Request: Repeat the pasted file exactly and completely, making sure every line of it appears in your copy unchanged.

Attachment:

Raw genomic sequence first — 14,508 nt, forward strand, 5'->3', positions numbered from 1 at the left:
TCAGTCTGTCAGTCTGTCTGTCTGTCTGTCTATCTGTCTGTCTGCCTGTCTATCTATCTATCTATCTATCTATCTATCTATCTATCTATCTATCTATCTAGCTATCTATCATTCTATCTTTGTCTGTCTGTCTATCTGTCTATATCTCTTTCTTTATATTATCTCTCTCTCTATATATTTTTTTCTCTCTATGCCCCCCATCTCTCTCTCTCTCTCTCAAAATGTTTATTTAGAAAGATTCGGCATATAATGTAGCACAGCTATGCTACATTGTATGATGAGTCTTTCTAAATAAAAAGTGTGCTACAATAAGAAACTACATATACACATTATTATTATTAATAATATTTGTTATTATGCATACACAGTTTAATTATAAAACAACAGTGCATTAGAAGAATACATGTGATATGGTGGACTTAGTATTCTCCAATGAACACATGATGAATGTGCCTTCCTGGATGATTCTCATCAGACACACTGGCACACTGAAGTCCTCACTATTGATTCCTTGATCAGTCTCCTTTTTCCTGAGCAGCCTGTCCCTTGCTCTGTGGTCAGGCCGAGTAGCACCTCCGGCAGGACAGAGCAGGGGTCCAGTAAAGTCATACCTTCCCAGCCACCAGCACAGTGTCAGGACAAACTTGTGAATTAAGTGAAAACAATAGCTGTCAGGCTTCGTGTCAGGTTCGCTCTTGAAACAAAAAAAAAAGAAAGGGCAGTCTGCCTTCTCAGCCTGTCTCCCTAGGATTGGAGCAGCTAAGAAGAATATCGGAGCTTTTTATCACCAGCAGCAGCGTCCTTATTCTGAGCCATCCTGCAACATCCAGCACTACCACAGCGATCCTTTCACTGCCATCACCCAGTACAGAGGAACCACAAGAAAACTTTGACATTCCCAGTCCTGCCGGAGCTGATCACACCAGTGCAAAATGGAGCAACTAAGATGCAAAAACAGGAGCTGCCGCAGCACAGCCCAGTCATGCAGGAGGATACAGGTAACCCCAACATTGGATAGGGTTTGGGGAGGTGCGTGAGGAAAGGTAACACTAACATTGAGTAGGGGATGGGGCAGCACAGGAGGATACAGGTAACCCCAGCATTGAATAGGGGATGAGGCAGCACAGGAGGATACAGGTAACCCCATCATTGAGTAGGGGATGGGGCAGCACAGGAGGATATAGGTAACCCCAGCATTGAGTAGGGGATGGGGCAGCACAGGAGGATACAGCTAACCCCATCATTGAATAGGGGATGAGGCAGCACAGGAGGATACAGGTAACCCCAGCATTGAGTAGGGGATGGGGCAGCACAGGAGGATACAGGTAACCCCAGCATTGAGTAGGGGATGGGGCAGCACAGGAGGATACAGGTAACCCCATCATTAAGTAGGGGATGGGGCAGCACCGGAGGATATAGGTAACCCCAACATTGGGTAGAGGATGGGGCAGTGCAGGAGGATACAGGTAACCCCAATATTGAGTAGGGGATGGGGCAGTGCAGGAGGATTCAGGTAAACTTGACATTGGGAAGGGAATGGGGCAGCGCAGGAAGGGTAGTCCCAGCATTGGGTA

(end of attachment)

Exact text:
Raw genomic sequence first — 14,508 nt, forward strand, 5'->3', positions numbered from 1 at the left:
TCAGTCTGTCAGTCTGTCTGTCTGTCTGTCTATCTGTCTGTCTGCCTGTCTATCTATCTATCTATCTATCTATCTATCTATCTATCTATCTATCTATCTAGCTATCTATCATTCTATCTTTGTCTGTCTGTCTATCTGTCTATATCTCTTTCTTTATATTATCTCTCTCTCTATATATTTTTTTCTCTCTATGCCCCCCATCTCTCTCTCTCTCTCTCAAAATGTTTATTTAGAAAGATTCGGCATATAATGTAGCACAGCTATGCTACATTGTATGATGAGTCTTTCTAAATAAAAAGTGTGCTACAATAAGAAACTACATATACACATTATTATTATTAATAATATTTGTTATTATGCATACACAGTTTAATTATAAAACAACAGTGCATTAGAAGAATACATGTGATATGGTGGACTTAGTATTCTCCAATGAACACATGATGAATGTGCCTTCCTGGATGATTCTCATCAGACACACTGGCACACTGAAGTCCTCACTATTGATTCCTTGATCAGTCTCCTTTTTCCTGAGCAGCCTGTCCCTTGCTCTGTGGTCAGGCCGAGTAGCACCTCCGGCAGGACAGAGCAGGGGTCCAGTAAAGTCATACCTTCCCAGCCACCAGCACAGTGTCAGGACAAACTTGTGAATTAAGTGAAAACAATAGCTGTCAGGCTTCGTGTCAGGTTCGCTCTTGAAACAAAAAAAAAAGAAAGGGCAGTCTGCCTTCTCAGCCTGTCTCCCTAGGATTGGAGCAGCTAAGAAGAATATCGGAGCTTTTTATCACCAGCAGCAGCGTCCTTATTCTGAGCCATCCTGCAACATCCAGCACTACCACAGCGATCCTTTCACTGCCATCACCCAGTACAGAGGAACCACAAGAAAACTTTGACATTCCCAGTCCTGCCGGAGCTGATCACACCAGTGCAAAATGGAGCAACTAAGATGCAAAAACAGGAGCTGCCGCAGCACAGCCCAGTCATGCAGGAGGATACAGGTAACCCCAACATTGGATAGGGTTTGGGGAGGTGCGTGAGGAAAGGTAACACTAACATTGAGTAGGGGATGGGGCAGCACAGGAGGATACAGGTAACCCCAGCATTGAATAGGGGATGAGGCAGCACAGGAGGATACAGGTAACCCCATCATTGAGTAGGGGATGGGGCAGCACAGGAGGATATAGGTAACCCCAGCATTGAGTAGGGGATGGGGCAGCACAGGAGGATACAGCTAACCCCATCATTGAATAGGGGATGAGGCAGCACAGGAGGATACAGGTAACCCCAGCATTGAGTAGGGGATGGGGCAGCACAGGAGGATACAGGTAACCCCAGCATTGAGTAGGGGATGGGGCAGCACAGGAGGATACAGGTAACCCCATCATTAAGTAGGGGATGGGGCAGCACCGGAGGATATAGGTAACCCCAACATTGGGTAGAGGATGGGGCAGTGCAGGAGGATACAGGTAACCCCAATATTGAGTAGGGGATGGGGCAGTGCAGGAGGATTCAGGTAAACTTGACATTGGGAAGGGAATGGGGCAGCGCAGGAAGGGTAGTCCCAGCATTGGGTA